Whiff of Brexit poses challenge to scent of success at Harrods

If British retail landscape is indicator, delux store will be lucky to keep profits growing

“This year’s results for Harrods have yet to be published, but if the rest of the retail landscape in Britain is anything to go by, Harrods will be very lucky to show another increase in profits.” File photograph: Dan Kitwood/Getty Images

“This year’s results for Harrods have yet to be published, but if the rest of the retail landscape in Britain is anything to go by, Harrods will be very lucky to show another increase in profits.” File photograph: Dan Kitwood/Getty Images

 

Walk into Harrods from the corner of Hans Crescent and the Brompton Road and you can find your way around with your eyes closed, just by following your nose. The buttery, powdery aroma of cosmetics gives way after a few paces to the sweet polish of expensive leather bags, or “luxury accessories” as they are called here.

A left turn brings some excitement as a tumult of lavender, geranium, oak moss, patchouli, oranges and lemons fills the perfume hall. Press on and you’ll smell more fruit, this time next to vegetables and herbs in the food hall, with blasts of hot bread and roasted coffee wafting in from the new bakery in the next room.

Before you reach the bakery, a new, insistent smell, sharp and ripe, means you’re at the “fromagerie”, where the cheeses defy the plastic wrapping designed to imprison their odour. Years ago, when it was still called the cheese counter and the cheese stank to its heart’s content, this was the domain of Mr Trebbick, cheesemonger to the stars.

A burly man in late middle age, he came to work each day in full theatrical make-up, cheeks rouged, eyebrows plucked and eyelashes thick with mascara. His straw boater sat atop a nest of platinum curls, the product of an hour’s painful soaking in peroxide every Thursday night.

All around him, the big brands employed young men and women chosen for their beauty, their guile and their avarice

Lauren Bacall was among the film stars who made a beeline for the cheese counter whenever they came to Harrods, partly because Mr Trebbick remembered more about their careers than they did themselves. Valerie Hobson, who starred in such British classics as Great Expectations and Kind Hearts and Coronets in the 1940s would listen to him reciting her own lines to her from half a century ago.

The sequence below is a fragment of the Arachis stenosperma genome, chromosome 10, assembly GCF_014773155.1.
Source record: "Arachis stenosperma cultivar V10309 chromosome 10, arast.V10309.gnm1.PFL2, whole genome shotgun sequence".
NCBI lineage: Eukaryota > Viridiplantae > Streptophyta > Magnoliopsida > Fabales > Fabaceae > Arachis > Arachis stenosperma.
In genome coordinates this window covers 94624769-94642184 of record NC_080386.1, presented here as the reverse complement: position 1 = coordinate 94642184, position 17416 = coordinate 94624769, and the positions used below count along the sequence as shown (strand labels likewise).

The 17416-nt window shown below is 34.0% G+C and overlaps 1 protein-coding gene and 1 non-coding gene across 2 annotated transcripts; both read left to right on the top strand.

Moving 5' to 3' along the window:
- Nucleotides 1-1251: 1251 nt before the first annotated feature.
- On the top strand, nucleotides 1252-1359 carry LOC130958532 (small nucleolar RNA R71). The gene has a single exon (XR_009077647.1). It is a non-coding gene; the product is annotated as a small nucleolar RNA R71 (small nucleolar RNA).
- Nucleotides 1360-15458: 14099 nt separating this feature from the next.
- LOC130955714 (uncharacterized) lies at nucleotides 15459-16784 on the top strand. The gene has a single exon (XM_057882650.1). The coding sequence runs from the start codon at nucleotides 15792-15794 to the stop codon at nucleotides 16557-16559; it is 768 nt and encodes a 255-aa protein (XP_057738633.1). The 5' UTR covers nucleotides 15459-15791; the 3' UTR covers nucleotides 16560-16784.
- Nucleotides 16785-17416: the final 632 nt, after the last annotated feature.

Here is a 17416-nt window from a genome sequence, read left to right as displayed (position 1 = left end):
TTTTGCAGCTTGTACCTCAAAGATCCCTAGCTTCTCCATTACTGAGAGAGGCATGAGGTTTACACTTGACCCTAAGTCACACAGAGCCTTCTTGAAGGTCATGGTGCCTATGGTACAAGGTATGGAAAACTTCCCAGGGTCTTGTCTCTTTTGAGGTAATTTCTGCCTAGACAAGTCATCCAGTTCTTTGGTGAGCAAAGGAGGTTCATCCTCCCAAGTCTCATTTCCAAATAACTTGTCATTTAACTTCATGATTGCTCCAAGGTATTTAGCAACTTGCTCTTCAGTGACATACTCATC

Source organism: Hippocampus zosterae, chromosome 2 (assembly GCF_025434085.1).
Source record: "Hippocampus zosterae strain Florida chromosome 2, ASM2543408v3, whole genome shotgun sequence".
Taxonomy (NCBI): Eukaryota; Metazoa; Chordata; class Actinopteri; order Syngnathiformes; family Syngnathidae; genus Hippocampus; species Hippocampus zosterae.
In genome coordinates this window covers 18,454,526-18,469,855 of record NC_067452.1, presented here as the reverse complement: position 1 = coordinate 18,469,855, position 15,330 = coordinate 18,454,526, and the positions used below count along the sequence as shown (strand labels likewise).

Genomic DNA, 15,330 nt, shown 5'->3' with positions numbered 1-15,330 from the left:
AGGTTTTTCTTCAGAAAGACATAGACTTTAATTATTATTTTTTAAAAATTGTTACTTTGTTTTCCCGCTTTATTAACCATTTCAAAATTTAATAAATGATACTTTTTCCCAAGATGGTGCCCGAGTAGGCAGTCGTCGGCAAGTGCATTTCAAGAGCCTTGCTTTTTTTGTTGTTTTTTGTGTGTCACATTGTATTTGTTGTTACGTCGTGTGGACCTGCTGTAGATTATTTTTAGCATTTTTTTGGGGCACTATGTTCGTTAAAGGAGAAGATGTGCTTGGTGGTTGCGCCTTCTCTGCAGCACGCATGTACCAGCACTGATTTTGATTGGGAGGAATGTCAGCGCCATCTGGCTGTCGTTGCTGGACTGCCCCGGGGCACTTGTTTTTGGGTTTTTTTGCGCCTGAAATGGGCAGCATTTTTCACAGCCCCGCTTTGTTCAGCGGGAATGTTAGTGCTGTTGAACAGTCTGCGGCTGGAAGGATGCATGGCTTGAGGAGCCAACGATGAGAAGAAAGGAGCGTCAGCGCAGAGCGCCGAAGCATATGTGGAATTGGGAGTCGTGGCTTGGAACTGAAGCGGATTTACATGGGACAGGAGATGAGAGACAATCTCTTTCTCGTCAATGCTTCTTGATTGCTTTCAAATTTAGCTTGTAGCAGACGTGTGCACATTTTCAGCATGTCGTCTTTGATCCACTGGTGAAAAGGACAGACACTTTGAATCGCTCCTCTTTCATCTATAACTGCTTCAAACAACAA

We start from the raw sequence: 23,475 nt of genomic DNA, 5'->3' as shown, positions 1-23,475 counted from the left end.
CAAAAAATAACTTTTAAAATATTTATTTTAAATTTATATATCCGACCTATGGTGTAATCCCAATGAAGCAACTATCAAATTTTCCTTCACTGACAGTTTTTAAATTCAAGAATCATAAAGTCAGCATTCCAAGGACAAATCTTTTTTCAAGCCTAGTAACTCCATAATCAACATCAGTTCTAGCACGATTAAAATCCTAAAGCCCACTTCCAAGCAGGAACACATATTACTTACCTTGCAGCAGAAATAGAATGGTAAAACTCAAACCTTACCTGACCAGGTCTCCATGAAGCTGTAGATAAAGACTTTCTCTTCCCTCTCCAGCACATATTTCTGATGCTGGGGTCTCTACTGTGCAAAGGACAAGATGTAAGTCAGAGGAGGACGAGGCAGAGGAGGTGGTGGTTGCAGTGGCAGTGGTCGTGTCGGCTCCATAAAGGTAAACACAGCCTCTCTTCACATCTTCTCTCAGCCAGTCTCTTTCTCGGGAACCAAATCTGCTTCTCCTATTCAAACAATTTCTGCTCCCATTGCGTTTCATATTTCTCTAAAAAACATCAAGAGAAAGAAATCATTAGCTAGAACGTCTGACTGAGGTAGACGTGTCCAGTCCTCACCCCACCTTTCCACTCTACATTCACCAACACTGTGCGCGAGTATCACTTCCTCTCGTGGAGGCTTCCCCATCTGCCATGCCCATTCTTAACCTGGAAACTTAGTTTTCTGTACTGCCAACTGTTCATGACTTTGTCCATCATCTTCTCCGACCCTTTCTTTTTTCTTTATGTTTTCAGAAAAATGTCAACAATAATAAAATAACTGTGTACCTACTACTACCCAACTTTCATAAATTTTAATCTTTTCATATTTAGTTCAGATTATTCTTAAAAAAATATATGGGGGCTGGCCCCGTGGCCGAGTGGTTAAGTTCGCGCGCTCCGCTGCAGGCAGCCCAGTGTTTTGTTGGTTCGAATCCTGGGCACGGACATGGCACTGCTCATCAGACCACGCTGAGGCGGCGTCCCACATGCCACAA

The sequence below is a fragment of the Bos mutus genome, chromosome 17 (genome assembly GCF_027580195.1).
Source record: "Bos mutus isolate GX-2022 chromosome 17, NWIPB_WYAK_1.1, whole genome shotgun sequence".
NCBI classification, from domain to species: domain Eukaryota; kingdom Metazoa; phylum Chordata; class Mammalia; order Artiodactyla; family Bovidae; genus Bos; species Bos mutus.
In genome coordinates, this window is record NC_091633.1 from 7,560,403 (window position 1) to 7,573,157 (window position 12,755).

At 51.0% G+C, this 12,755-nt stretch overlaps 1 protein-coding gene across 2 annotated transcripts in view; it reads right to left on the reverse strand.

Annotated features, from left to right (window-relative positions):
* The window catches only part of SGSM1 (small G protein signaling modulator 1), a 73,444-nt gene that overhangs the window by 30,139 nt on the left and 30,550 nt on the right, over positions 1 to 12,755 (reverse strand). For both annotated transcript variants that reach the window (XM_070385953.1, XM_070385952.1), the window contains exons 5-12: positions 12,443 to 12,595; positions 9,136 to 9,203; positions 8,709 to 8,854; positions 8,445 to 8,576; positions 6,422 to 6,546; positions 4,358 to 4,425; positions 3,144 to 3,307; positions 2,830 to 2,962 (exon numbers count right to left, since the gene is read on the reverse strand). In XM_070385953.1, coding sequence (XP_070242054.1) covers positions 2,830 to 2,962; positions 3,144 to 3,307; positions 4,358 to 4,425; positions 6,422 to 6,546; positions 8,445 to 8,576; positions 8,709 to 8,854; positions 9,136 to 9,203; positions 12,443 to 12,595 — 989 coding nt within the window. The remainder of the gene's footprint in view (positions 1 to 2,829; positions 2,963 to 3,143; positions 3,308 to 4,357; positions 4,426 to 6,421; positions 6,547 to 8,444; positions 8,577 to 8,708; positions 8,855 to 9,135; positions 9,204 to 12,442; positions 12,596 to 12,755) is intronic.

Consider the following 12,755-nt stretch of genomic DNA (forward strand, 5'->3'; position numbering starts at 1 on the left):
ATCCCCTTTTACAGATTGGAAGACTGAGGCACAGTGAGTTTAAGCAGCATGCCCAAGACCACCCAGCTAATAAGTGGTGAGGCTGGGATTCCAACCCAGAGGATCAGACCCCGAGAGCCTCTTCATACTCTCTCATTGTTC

“Oh David, you have such a memory. But now my cheese order, please!”

Loved the attention

The stars loved the attention but ordinary customers could be alarmed when Mr Trebbick did one of his impromptu turns as Celia Johnson in Brief Encounter: “Oh dear! I’m feeling quite faint, quite overcome, really rather upset!”

I came in a few times a week to see my friend James, who sold expensive scent from a small island in the middle of the perfume hall. All around him, the big brands employed young men and women chosen for their beauty, their guile and their avarice, for whom no stratagem was too low or exploitative to secure the commission on a sale.

James had his own technique, a kind of courtship ritual, to ensnare the shy shopper. Avoiding eye contact at first, he would spray a sample card and push it across the counter. If that broke the ice, he would go on to insult some of the merchandise, telling the woman that he would not allow her to buy it.

He had one more gambit for the toughest cases, when he would look up, shake his head sadly and say:

Dreadful, isn’t it?”

“What?”

Everything!”

Figures published on Thursday showed that retail sales in Britain fell year-on-year for the first time since 2013

It never failed, and after 10 minutes complaining about everything that was wrong with the world and other people, they would leave with a small bottle, £200 poorer.

Shrine in basement

Harrods survived 15 years under the control of Mohamed Al-Fayed, who installed a shrine in the basement to his son Dodi and Princess Diana after their deaths. Owned since 2010 by the state of Qatar, the shop has shown steadily rising profits, up to last year. This year’s results have yet to be published, but if the rest of the retail landscape in Britain is anything to go by, Harrods will be very lucky to show another increase in profits.

Figures published on Thursday showed that retail sales in Britain fell year-on-year for the first time since 2013. Analysts said an unusually warm autumn hit clothing sales and Storms Brian and Ophelia kept shoppers at home.

But rising prices are also dampening demand as inflation continues to outpace wage rises, leaving many British households worse off. The fall in sterling which followed last year’s EU referendum is partly to blame for rising inflation, giving Remainers yet another reason to denounce Brexit.

The pound took a hit this week following reports from Brussels that the EU was unwilling to give Britain a good deal after Brexit. Failure to move on to trade talks after next month’s EU summit is likely to depress the currency further. That’s when Mr Trebbick’s successors on the sales staff at Harrods will need to call on all their charm and wiles to keep the tills ringing.

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